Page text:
(10.) Just because the testator may have changed his will due to the fact of the crime does not effect the real question being asked in this case of whether the court can alter or change the will. This is controversial because this may not be the question being asked on the view of other people. Others may think that the question of this case is whether or not the defendant should get his inheritance or not, not that should the will be altered or changed- However this is different than the question that you are proposing. The question you proposed for this case is whether the defendant should get the reward of the property from the grandfather even after the crime he committed by poisoning him and killing him. That I disagree with one hundred percent. This case is not whether or not he gets rewarded or not, it deals mostly with whether the court is going to alter and change the will. Like mentioned before a will is a legal document that fulfills the wishes of a deceased person and the court has no laws or statutes that can aid them in changing or altering the will when dealing with this case. There have been other exceptions to other cases that have changed the will due to other exceptions established by the court the laws have applied to the case. However none of the laws deal with the fact of the defendant killing the person to get his reward from the will.
(13.) Allowing the court to not give the property to the one who is listed on the will to receive the property will then make the possibility for the court to give the property away to someone else that the testator may not have wanted to give the property to. This is controversial because we cannot assume that the testator would have not wanted to give the property to the person the court would have given the property to- This example is another reason why the defendant should get his property. Suppose the Court takes away the property of the defendant and now takes the property and decides to pass it on to someone else that the defendant may have not even known. Now there is more changes that have been added to the will by the court implementing more changes to the will. Take for example the court now gives the grandfathers property that was originally designated to go to the defendant, to someone else other than the defendant. We cannot be sure that that is that the grandfather wanted or would have wanted. Maybe the grandfather would have not wanted to give it to someone else, whether he would have known them or not. Or maybe make the scenario worse in which now the land may be given to someone else in the family but the grandfather does not like the person that the property is being given to. Now the court is not only changing and altering the will, but now the court is going against the will by doing things that the grandfather did not want to do or would have not intended to do. That is why the court cannot alter or change the will from the text that it has. Altering and changing the will, will not keep the reason for why wills are for in the first place. A will as mentioned before, should be able to fulfill the wished of the person that requested it and not doing is also breaking the law because a will is a legal document.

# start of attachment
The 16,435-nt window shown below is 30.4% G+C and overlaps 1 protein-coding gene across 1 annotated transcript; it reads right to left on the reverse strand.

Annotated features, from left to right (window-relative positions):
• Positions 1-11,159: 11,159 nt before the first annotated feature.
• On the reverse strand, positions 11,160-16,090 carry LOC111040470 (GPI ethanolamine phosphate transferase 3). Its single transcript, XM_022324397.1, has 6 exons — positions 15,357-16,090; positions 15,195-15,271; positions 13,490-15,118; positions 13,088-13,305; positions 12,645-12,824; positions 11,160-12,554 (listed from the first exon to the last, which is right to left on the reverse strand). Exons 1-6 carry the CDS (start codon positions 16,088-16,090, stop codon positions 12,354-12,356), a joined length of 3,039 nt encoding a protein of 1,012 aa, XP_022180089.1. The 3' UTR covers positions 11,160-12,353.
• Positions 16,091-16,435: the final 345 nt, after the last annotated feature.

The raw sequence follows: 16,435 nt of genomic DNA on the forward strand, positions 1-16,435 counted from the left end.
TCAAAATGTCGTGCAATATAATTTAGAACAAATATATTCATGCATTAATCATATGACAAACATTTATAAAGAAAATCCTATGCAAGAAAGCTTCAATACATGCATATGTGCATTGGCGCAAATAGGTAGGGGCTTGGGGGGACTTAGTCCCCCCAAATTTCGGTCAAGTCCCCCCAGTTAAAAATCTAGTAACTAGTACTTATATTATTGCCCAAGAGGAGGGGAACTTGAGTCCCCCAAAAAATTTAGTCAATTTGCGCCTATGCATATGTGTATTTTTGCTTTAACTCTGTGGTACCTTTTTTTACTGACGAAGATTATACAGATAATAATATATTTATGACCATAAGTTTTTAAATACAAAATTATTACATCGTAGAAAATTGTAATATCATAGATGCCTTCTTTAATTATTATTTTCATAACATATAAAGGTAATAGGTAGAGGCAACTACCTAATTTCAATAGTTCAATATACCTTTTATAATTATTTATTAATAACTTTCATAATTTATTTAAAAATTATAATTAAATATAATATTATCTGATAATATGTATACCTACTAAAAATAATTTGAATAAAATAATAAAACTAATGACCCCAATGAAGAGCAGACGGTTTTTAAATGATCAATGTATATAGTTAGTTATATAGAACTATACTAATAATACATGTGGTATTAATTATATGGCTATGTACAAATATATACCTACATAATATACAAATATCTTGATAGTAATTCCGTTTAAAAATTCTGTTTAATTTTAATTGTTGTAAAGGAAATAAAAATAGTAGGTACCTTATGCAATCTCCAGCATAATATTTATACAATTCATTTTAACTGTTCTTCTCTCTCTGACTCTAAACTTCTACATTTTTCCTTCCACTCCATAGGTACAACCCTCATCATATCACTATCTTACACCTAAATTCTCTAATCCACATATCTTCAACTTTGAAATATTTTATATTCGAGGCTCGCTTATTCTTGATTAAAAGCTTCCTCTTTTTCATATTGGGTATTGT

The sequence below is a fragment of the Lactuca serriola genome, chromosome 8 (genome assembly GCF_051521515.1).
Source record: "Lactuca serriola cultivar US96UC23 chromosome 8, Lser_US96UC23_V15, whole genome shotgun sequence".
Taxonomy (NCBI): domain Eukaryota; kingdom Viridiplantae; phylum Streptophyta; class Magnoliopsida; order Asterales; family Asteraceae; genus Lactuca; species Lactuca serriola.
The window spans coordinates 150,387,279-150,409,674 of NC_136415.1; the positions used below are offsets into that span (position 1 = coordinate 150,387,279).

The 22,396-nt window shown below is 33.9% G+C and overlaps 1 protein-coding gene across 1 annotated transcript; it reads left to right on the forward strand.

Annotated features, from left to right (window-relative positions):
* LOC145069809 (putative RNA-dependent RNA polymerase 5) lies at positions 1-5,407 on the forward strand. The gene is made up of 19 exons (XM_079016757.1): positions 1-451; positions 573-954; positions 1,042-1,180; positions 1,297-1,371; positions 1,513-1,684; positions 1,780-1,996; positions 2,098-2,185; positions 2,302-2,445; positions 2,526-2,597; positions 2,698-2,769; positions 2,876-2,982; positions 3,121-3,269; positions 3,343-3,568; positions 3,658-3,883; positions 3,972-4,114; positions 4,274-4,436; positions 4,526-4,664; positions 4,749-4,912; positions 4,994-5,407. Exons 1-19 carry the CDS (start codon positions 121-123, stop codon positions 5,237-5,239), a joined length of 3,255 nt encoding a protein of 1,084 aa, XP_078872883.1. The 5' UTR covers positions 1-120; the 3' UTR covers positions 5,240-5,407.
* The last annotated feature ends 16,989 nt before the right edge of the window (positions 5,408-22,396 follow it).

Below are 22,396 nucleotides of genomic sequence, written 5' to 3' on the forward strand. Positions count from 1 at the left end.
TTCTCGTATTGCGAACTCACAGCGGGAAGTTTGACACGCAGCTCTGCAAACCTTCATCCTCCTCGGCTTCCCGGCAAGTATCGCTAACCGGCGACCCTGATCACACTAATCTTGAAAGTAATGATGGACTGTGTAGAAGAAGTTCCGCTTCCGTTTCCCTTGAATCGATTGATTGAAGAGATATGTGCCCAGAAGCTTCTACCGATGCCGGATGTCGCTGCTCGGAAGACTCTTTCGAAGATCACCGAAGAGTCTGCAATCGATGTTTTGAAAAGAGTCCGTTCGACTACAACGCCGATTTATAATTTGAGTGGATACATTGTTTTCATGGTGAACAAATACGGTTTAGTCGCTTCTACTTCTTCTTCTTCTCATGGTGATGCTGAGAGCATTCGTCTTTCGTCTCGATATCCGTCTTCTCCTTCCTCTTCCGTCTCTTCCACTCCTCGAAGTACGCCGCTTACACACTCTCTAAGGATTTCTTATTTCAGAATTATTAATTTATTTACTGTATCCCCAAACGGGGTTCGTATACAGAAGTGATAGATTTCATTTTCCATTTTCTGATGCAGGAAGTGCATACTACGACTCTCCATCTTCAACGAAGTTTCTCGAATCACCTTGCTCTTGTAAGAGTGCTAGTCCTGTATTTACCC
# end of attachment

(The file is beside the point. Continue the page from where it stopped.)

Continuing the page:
As you have stated in your argument it is not right for someone to be rewarded for an evil deed or doing. However is it not also wrong if someone is not rewarded their property or belongings when it was intended for them in the first place? Is it not also wrong if the will of a person is changed when it clearly states what that person wanted to do with their belongings and property? Taking away the property from the defendant is like a second punishment to him. Obviously he is going to punished criminally for the criminal act that he committed against his grandfather. Except now, the defendant is also going to be punished by his reward being taken away from him. That is also wrong. A person should be given what another person intended to give them especially from a deed which specifically states what the person would have wanted.
Debate Round No. 3
gfernandez228

Pro